When you’re thinking about creating a website, you’ve got many decisions to make, from the design of it, to the content, the type of platform and everything in between. One of the other key things to think about, something you can’t avoid, is the hosting. No matter the type, size or design of the website, you need to know where it is being hosted, for the best balance between your website’s performance and your bank balance. That’s why, in this blog mini-series, I will take you through the different types of website hosting you could choose. First stop, shared hosting.
Shared hosting is an entry-level type of hosting, which is capable of providing the perfect number of resources for certain websites, such as a local business, a personal website or a start-up’s website. It is one of the most popular options for new websites right now.
Before we take a look at the advantages and disadvantages, it is important for us to understand what shared hosting actually is. That’s the only way we will be able to decide whether it is the right solution for any given website. First, let’s take a look at the definition.
Shared hosting is a specific type of web hosting, where often hundreds of websites are hosted on a single server (or computer). Each of these websites, or users, makes use of the same resources on this server, helping to keep costs low. Each user gets a section of the server to host their website and has access to the same features, such as databases, email accounts, disk space, traffic etc. The resources of the server, on which all these websites are hosted, are shared on-demand by these websites. This means that whilst the resources are not permanently used by a website, when people are visiting it, it will have access to its share of the resources.
For those of you for whom the definition is still a little confusing, this metaphor may help. Imagine you’ve just landed in Crete (or anywhere else, for that matter) on an amazing package holiday. Once you’ve got your suitcases from baggage claim, you’re directed outside to a vehicle, to take you to your hotel. Instead of a taxi, you’re directed to a coach, which already has other families or groups on board. As the coach leaves the airport, it drops each group off at their respective hotels, one by one. If you were in a taxi, you would have gone straight to your hotel and it would have been much quicker. As it happens, you were on a coach, so your journey to your hotel was much slower, as you had to drop others off at their hotels first.
This is essentially what shared hosting is. Instead of a website having its own fast, dedicated server (the taxi) it is on a shared server with lots of other websites (the coach) which means the resources are shared and it is most likely slower than a dedicated option.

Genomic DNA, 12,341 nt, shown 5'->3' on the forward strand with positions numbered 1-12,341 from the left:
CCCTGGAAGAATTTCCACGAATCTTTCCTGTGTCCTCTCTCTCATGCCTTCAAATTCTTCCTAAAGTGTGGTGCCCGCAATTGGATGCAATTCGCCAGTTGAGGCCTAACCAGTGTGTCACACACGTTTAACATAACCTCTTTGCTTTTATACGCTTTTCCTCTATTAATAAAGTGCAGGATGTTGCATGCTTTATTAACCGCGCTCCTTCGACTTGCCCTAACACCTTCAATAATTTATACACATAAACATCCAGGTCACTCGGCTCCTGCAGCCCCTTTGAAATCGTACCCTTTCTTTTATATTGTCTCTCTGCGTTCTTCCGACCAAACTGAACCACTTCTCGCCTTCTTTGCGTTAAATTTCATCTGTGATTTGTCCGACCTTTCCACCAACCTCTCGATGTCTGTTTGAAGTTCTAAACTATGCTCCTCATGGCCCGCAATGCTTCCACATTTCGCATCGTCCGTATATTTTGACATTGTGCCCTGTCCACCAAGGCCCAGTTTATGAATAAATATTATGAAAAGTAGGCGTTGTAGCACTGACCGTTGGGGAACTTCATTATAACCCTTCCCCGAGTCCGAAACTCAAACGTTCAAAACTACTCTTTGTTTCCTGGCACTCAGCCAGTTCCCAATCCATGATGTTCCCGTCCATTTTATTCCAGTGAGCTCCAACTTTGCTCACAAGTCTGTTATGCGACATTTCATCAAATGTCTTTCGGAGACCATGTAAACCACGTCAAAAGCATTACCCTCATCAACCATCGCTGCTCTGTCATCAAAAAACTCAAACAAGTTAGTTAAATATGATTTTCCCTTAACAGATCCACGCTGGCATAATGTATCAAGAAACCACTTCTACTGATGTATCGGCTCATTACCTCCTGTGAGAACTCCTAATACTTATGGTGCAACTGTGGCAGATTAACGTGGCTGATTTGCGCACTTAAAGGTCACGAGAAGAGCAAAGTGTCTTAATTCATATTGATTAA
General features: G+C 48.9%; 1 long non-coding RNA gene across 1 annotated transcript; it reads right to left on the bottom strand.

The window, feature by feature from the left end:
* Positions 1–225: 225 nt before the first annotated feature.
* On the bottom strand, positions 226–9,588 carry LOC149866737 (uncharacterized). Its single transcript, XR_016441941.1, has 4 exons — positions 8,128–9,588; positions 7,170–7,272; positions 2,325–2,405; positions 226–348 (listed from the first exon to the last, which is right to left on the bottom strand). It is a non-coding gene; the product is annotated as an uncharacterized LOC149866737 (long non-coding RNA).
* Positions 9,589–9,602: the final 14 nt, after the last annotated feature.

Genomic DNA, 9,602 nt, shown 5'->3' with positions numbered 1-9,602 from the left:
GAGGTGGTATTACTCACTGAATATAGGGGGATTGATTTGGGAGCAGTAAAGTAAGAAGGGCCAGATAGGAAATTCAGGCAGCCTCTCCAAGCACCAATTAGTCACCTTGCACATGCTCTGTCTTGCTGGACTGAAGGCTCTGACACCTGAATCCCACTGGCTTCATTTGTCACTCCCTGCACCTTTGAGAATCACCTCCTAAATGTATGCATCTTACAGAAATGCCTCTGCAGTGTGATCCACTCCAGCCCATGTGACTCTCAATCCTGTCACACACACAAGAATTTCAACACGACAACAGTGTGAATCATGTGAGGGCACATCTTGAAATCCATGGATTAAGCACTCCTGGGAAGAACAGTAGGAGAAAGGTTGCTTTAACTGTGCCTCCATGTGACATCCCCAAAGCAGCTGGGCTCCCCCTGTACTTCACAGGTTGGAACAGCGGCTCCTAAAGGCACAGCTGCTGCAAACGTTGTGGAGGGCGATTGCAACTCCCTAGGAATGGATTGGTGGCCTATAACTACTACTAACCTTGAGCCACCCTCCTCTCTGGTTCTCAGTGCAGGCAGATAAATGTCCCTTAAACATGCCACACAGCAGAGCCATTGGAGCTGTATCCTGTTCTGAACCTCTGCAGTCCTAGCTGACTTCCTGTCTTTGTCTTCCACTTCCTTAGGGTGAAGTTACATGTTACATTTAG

Now that we understand what shared hosting is, let’s take a look at some of its benefits, and why you may find that it is the right solution for you and your website.
Since there are lots of websites or users hosted on a single server, the hosting company’s server costs are shared between all those users. That means that overall, even on a more expensive shared hosting package, it is still much cheaper than dedicated options. You can get shared hosting packages for as little as £30 + VAT for a year, which is fantastic for those on a budget.
When you are on a shared hosting plan, with most hosting providers it is very easy to upgrade (or downgrade, of course) your hosting package at any time, without and issues, which is especially important as your website grows. In fact, if you choose the right hosting provider, all migrations and upgrades will be done for you.
With the hosting being shared, the management of it is generally not done for you. However, that’s no problem, since you are usually provided with a very easy-to-use interface to help you sort everything, very intuitively, without much effort or stress. One of the most common interfaces is the cPanel. That’s perfect if you’re not tech-savvy, or you don’t have hours to spend managing things.
You’ll notice on a lot of shared hosting plans that they state a number of websites you can host with that package. That’s one of the brilliant things about shared hosting. Since a server can host multiple websites simultaneously, you can do the exact same thing with your own account. For example, if you’ve got a website for your business, but you also want to run a website for the local village hall (or anything else) then you can do that from within your account with no issues. You just need to make sure that you connect the domain for that website to your account as well.
It’s one thing managing the website yourself. It’s a whole other thing managing the server, which is a lot more technical. On shared hosting packages, you can leave the technical server management to the experts, allowing you to focus solely on your own website. That takes the stress of server management for the less tech-savvy amongst us, whilst helping to improve things like performance and uptime.